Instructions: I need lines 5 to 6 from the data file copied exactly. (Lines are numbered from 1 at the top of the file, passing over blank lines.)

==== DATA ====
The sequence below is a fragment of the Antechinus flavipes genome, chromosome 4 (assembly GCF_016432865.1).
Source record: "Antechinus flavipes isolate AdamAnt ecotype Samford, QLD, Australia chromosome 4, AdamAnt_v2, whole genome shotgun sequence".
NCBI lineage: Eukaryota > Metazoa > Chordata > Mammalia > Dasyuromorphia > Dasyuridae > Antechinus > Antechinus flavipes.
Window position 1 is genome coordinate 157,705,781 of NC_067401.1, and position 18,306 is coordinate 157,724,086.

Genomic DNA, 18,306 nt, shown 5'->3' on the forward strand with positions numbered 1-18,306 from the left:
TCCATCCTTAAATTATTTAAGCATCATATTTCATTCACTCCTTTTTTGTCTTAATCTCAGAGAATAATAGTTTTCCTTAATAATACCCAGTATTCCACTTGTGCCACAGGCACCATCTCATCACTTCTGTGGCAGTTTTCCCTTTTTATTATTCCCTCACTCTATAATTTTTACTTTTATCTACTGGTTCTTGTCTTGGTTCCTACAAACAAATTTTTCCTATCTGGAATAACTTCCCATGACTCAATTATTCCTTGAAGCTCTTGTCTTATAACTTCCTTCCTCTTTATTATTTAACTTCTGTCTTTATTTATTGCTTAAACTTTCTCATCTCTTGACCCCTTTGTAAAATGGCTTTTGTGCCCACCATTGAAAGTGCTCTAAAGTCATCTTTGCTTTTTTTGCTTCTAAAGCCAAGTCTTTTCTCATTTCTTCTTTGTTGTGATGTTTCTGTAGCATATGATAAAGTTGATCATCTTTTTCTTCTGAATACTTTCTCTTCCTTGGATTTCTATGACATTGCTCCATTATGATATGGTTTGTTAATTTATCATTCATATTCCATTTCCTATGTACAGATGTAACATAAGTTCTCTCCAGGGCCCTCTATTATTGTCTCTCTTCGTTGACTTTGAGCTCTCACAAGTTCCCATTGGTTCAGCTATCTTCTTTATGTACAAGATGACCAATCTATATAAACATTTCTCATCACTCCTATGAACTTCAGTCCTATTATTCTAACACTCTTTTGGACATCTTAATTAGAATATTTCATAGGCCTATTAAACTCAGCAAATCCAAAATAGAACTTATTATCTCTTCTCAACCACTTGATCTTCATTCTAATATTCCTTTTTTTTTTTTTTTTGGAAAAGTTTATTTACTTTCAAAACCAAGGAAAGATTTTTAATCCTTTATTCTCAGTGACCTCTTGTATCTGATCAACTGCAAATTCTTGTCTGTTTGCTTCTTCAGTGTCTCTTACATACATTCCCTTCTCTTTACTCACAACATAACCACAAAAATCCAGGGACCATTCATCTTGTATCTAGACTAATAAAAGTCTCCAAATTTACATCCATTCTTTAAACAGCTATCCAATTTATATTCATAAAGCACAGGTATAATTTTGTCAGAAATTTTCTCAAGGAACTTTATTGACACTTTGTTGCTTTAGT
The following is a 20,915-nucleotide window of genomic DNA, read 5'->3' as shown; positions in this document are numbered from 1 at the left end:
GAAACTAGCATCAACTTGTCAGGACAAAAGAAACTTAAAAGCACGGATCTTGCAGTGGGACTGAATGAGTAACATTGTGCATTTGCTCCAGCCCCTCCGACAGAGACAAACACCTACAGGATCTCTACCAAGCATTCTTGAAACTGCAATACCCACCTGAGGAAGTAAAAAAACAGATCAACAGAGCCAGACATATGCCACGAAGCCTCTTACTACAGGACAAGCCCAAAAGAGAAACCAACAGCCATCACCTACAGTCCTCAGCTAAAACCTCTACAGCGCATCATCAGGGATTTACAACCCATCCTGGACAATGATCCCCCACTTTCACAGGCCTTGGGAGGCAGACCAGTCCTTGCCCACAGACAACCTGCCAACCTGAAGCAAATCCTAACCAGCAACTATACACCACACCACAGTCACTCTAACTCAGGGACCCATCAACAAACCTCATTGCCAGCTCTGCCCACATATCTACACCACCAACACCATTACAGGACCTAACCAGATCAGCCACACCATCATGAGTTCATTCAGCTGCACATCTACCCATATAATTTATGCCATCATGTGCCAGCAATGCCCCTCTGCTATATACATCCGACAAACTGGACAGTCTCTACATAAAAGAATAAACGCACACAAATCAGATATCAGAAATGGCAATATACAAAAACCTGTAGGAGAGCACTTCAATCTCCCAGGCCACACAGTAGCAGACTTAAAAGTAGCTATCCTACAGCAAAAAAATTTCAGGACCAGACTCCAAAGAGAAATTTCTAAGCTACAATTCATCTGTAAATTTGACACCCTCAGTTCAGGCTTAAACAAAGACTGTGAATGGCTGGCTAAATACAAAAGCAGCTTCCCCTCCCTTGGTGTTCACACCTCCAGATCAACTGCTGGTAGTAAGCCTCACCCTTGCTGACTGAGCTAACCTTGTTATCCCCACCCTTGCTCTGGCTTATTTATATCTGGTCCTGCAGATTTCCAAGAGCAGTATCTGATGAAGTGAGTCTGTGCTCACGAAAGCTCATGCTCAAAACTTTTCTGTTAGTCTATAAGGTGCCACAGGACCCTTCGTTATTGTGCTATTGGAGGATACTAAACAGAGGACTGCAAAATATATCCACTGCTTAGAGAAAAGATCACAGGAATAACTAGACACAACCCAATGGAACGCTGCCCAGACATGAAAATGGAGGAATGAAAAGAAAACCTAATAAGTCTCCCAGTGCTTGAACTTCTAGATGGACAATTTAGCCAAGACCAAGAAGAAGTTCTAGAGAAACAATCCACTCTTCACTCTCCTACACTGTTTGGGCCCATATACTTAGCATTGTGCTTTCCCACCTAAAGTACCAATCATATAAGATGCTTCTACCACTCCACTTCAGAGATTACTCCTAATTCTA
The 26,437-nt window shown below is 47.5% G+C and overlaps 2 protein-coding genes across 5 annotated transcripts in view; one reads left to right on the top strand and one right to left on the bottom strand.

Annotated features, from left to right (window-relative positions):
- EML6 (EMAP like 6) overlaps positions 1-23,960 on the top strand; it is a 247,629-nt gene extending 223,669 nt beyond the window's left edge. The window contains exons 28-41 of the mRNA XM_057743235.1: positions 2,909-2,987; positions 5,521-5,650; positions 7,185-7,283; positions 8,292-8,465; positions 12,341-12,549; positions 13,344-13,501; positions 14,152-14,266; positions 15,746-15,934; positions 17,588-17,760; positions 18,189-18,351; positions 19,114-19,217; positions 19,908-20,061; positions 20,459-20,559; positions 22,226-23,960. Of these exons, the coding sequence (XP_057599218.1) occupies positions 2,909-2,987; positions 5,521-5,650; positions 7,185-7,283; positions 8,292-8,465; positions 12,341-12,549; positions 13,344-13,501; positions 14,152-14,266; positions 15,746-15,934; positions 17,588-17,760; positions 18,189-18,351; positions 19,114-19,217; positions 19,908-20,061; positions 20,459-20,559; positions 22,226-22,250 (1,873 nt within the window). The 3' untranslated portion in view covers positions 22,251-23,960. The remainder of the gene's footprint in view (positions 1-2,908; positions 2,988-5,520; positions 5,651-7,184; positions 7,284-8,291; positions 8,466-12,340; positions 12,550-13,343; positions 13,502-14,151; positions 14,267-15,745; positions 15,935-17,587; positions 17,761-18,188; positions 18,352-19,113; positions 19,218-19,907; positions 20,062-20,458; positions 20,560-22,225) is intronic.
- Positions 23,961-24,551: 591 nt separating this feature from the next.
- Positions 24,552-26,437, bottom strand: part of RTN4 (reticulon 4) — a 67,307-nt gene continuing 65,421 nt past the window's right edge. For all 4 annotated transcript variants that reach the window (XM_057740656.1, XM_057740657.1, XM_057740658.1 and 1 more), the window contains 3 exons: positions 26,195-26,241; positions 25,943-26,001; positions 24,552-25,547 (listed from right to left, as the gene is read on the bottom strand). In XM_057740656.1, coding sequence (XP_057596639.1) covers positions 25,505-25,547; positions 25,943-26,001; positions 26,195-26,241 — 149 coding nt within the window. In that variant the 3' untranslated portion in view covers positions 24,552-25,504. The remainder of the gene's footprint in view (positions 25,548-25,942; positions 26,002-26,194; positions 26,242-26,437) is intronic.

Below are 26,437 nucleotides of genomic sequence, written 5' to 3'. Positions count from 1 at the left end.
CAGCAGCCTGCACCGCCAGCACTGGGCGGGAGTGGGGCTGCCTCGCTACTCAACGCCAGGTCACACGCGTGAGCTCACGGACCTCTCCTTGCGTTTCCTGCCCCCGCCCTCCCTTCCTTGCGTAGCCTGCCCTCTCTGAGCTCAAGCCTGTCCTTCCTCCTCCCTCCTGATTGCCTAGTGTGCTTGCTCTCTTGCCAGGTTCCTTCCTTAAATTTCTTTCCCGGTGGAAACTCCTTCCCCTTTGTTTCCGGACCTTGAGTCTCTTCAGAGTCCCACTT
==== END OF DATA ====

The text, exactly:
Genomic DNA, 18,306 nt, shown 5'->3' on the forward strand with positions numbered 1-18,306 from the left:
TCCATCCTTAAATTATTTAAGCATCATATTTCATTCACTCCTTTTTTGTCTTAATCTCAGAGAATAATAGTTTTCCTTAATAATACCCAGTATTCCACTTGTGCCACAGGCACCATCTCATCACTTCTGTGGCAGTTTTCCCTTTTTATTATTCCCTCACTCTATAATTTTTACTTTTATCTACTGGTTCTTGTCTTGGTTCCTACAAACAAATTTTTCCTATCTGGAATAACTTCCCATGACTCAATTATTCCTTGAAGCTCTTGTCTTATAACTTCCTTCCTCTTTATTATTTAACTTCTGTCTTTATTTATTGCTTAAACTTTCTCATCTCTTGACCCCTTTGTAAAATGGCTTTTGTGCCCACCATTGAAAGTGCTCTAAAGTCATCTTTGCTTTTTTTGCTTCTAAAGCCAAGTCTTTTCTCATTTCTTCTTTGTTGTGATGTTTCTGTAGCATATGATAAAGTTGATCATCTTTTTCTTCTGAATACTTTCTCTTCCTTGGATTTCTATGACATTGCTCCATTATGATATGGTTTGTTAATTTATCATTCATATTCCATTTCCTATGTACAGATGTAACATAAGTTCTCTCCAGGGCCCTCTATTATTGTCTCTCTTCGTTGACTTTGAGCTCTCACAAGTTCCCATTGGTTCAGCTATCTTCTTTATGTACAAGATGACCAATCTATATAAACATTTCTCATCACTCCTATGAACTTCAGTCCTATTATTCTAACACTCTTTTGGACATCTTAATTAGAATATTTCATAGGCCTATTAAACTCAGCAAATCCAAAATAGAACTTATTATCTCTTCTCAACCACTTGATCTTCATTCTAATATTCCTTTTTTTTTTTTTTTTGGAAAAGTTTATTTACTTTCAAAACCAAGGAAAGATTTTTAATCCTTTATTCTCAGTGACCTCTTGTATCTGATCAACTGCAAATTCTTGTCTGTTTGCTTCTTCAGTGTCTCTTACATACATTCCCTTCTCTTTACTCACAACATAACCACAAAAATCCAGGGACCATTCATCTTGTATCTAGACTAATAAAAGTCTCCAAATTTACATCCATTCTTTAAACAGCTATCCAATTTATATTCATAAAGCACAGGTATAATTTTGTCAGAAATTTTCTCAAGGAACTTTATTGACACTTTGTTGCTTTAGT